The Rainbow's Journey: An Adventure in Asia
This book, The Rainbow's Journey: An Adventure in Asia, is a wonderful book for kids, because you can see the world with this book. The colors, the beauty, the photos - you learn a lot about Asia. More than that, it makes you want to go there, so badly!
The book is by an art teacher, Gena Dawn, and her husband, Brad Kane. He wrote the words, she took the beautiful pictures.
For instance, my favorite color is purple. So the purple section was very very interesting to me. My favorite photo is the purple clouds, because sunsets can be the same all around the world.
The blue section was one of the most beautiful colors in this book. I loved seeing the oceans, and since we live by a lake, it reminded me of home, in a different way.
The words, written in poem form, teach you about the places that the photos show.
It's so interesting to look at all the different things in the photos - it's almost like a hide and seek.
I interviewed author Gena Dawn, about her book. Here's what she had to say...
WE: Please tell us about The Rainbow's Journey...
GD: The Rainbow’s Journey is a children’s book that takes readers on a magical journey through Southeast Asia and India, using rhyming poetry and colorful collages of original photography. Each page explores a different color of the rainbow and a mix of Asian cultures and landscapes.
My husband and I created this book during a year living and traveling in Asia. He’s a writer and I’m a photographer so this book was really the perfect creative collaboration!
WE: What inspired the Rainbow's Journey?
GD: Well, the book was mainly inspired by the amazing colors we saw on our trip! But it wasn’t until about six months into the adventure that I sat down to take stock of my photography and discovered is that I’d unintentionally captured the entire spectrum of color, one hue at a time. Most of my photographs seems to feature one dominant color, and I instantly knew I had the beginnings of a book about a rainbow!
So we sat down and talked about what the project might be. At the time, we were on a month-long Ayurvedic retreat in a very small town in rural India. There wasn’t much to do except read, take walks, and talk. It was the perfect place and time to create a book. We spent a couple afternoons discussing the idea, and then Brad started writing. By the end of that retreat, we had a rough draft of the book!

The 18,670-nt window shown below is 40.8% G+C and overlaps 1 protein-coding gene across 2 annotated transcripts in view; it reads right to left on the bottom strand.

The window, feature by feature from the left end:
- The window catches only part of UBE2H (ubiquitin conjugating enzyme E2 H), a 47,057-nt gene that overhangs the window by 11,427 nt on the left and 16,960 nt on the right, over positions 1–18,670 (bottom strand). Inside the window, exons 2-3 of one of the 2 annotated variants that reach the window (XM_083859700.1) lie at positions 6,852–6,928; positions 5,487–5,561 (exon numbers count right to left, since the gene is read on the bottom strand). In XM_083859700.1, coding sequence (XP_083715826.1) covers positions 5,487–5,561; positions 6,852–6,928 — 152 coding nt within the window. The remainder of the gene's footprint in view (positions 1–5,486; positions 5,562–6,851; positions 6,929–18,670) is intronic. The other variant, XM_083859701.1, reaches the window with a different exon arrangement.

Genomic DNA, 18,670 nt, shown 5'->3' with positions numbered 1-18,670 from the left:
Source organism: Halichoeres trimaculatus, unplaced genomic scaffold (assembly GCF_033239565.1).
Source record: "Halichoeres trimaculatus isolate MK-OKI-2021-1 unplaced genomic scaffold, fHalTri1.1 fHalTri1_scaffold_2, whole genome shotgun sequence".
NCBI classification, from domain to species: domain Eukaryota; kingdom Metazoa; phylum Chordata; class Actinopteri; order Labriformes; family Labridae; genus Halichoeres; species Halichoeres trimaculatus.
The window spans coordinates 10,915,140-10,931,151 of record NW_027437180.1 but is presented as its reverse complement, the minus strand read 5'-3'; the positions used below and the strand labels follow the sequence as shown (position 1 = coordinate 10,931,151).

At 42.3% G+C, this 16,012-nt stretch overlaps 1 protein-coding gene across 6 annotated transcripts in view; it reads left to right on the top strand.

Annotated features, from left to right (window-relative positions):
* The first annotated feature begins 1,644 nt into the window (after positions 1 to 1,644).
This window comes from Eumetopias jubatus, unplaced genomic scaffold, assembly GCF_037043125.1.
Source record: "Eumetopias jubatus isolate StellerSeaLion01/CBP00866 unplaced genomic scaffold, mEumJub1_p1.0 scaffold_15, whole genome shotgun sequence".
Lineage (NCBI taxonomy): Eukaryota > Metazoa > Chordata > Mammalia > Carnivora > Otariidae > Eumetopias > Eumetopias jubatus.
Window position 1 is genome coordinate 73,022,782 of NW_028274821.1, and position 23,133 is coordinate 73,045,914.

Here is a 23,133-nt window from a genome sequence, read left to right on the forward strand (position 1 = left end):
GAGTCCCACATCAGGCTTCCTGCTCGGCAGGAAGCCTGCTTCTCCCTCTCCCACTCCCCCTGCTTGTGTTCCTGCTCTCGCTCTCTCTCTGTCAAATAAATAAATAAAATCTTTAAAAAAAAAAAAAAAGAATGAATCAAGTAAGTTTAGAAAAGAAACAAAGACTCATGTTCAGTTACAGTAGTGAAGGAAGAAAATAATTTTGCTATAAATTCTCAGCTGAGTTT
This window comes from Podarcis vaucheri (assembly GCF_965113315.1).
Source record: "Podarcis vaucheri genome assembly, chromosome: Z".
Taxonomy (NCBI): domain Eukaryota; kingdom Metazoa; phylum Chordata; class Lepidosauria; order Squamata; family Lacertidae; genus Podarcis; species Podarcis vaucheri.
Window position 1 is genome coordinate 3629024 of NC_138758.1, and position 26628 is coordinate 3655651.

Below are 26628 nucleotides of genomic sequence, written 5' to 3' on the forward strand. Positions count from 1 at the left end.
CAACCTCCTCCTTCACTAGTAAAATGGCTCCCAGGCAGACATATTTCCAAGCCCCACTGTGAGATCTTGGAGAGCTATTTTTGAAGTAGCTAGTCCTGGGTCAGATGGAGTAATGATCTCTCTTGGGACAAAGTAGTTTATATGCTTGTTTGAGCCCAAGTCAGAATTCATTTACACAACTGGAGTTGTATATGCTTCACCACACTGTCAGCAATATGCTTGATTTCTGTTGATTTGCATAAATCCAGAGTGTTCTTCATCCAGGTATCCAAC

WE: What were your favorite parts of traveling through SouthEast Asia?
GD: The people I met. Both the people who lived there, and the other travelers. When you’re overseas, you really become part of a global community of travelers. I came out of this trip with some very good friends from all over the world, a much deeper understanding of humanity, and of course my first children’s book.
WE: How did you decide what photos to include?
GD: The first criteria was color: the photo had to be dominantly within a certain color range so that it would contribute to the overall sense of blueness, or greenness, etc. The second was diversity. I wanted this book to be a tool that teachers could use to introduce children to the wonders of Asia, and my goal was to represent the full range of peoples, cultures, and landscapes that I had encountered. And the third was that I chose images that I knew would be appealing to children – a mix of both the familiar (elephants, goats, peacocks) and the exotic (spices, architecture, landscapes) – to keep it engaging and educational.
WE: All the colors are so beautiful - how did you find them?
GD: As an artist and photographer, I’ve always had a special connection with color. When I’m looking out at the world through my camera’s viewfinder, I’m naturally drawn to objects saturated with colors. And in South and Southeast Asia, you’ve never seen so much color!! It was a photographer’s paradise.
WE: What surprised you about Southeast Asia?
GD: Everything! But especially, how something that was at first so surprising and unfamiliar could quickly become commonplace.
Anyone who’s traveled to India, Thailand, or Bali, knows these are places full of contradictions, filled with smells, sounds, and sights unlike anywhere else in the world. What you don’t hear as often is how quickly we acclimatize to it and make it a part of who we are. The intensity opens up a part of us that is usually asleep, and once we get a taste of that, it’s hard to go back. Even now, several years later, there’s a part of me that feels the absence of that part of the world. For while it is not always comfortable to be in a world of contradictions, there is an undeniable beauty in it.
WE: We love this book - and highly recommend it to anyone wanting a visual feast of the world!
Learn more at http://therainbowsjourney.com/
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L Forteau is the Kids Reporter for Wandering Educators
Note: Big thanks to Gena for sharing this wonderful book with us!